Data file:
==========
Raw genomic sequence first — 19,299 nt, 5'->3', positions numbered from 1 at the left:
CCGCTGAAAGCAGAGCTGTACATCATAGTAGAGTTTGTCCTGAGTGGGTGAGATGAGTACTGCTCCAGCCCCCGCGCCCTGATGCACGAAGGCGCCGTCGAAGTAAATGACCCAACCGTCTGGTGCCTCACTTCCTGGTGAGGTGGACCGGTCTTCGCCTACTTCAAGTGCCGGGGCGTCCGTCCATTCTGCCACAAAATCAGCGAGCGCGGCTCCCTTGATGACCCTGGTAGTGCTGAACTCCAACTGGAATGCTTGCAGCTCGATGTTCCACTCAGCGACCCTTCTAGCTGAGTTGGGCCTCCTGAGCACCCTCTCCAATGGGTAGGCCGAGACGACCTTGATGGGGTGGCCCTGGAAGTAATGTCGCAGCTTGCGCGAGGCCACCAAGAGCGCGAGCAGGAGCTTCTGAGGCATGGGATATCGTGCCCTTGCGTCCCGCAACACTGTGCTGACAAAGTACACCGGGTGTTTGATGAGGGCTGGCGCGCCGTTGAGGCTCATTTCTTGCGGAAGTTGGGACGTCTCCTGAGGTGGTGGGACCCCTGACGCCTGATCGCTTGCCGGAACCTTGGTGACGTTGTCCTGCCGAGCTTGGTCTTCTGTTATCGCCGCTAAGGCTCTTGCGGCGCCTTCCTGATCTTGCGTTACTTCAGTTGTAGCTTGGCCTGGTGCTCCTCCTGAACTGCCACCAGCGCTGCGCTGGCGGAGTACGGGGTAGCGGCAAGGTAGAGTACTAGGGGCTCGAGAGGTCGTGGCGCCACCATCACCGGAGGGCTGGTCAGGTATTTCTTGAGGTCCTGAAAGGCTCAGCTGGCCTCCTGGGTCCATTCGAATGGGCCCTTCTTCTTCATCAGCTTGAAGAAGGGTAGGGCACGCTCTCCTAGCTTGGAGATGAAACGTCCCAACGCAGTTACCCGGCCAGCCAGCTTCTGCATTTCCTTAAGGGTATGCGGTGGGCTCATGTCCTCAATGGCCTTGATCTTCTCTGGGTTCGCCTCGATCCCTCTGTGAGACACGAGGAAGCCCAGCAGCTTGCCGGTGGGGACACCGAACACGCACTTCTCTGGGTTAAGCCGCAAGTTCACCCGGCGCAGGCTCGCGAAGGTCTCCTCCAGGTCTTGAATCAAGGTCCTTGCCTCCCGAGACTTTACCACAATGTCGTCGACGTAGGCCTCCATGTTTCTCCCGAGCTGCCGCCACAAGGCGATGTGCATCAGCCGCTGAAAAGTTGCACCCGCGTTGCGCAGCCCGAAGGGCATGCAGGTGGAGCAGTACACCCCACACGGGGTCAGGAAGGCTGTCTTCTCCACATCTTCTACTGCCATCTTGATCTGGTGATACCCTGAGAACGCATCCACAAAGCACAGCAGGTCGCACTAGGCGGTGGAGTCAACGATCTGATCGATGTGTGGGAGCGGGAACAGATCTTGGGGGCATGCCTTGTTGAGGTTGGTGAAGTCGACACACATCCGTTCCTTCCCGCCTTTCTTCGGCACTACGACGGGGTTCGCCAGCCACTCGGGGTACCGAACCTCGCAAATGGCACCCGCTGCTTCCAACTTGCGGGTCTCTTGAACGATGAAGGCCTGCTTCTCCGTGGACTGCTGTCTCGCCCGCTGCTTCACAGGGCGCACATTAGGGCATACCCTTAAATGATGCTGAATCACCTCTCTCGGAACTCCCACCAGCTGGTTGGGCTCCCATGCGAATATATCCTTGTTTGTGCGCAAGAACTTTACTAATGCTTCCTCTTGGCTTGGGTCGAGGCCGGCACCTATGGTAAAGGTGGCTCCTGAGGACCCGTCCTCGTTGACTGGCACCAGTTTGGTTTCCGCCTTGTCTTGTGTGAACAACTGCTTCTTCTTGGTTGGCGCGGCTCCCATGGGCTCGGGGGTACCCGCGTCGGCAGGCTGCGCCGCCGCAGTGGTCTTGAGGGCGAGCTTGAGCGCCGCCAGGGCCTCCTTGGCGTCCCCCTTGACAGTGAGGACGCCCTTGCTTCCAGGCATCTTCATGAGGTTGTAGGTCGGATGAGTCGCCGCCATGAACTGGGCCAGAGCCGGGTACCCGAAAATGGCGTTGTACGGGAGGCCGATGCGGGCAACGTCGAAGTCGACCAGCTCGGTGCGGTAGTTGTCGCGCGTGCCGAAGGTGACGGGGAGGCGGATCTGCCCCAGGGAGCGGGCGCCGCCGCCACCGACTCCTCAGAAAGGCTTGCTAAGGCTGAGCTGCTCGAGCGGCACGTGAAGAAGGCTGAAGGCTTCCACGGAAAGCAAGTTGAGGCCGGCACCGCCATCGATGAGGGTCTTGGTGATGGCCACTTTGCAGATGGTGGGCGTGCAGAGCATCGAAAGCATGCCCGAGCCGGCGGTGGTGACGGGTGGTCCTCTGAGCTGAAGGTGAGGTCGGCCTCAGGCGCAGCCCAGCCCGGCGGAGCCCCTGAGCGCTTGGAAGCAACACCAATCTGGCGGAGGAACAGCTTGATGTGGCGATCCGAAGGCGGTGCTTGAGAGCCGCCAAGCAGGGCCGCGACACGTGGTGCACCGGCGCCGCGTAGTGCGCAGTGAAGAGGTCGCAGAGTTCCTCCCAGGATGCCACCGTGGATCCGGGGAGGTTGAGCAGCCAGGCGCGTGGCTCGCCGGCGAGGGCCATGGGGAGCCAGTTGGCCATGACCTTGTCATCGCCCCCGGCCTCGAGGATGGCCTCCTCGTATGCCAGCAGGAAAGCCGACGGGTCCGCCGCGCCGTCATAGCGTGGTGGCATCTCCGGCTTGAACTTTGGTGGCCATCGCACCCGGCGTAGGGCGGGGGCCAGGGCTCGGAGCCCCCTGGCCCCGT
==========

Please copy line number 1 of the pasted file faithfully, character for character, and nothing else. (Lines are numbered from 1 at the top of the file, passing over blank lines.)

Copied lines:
Raw genomic sequence first — 19,299 nt, 5'->3', positions numbered from 1 at the left: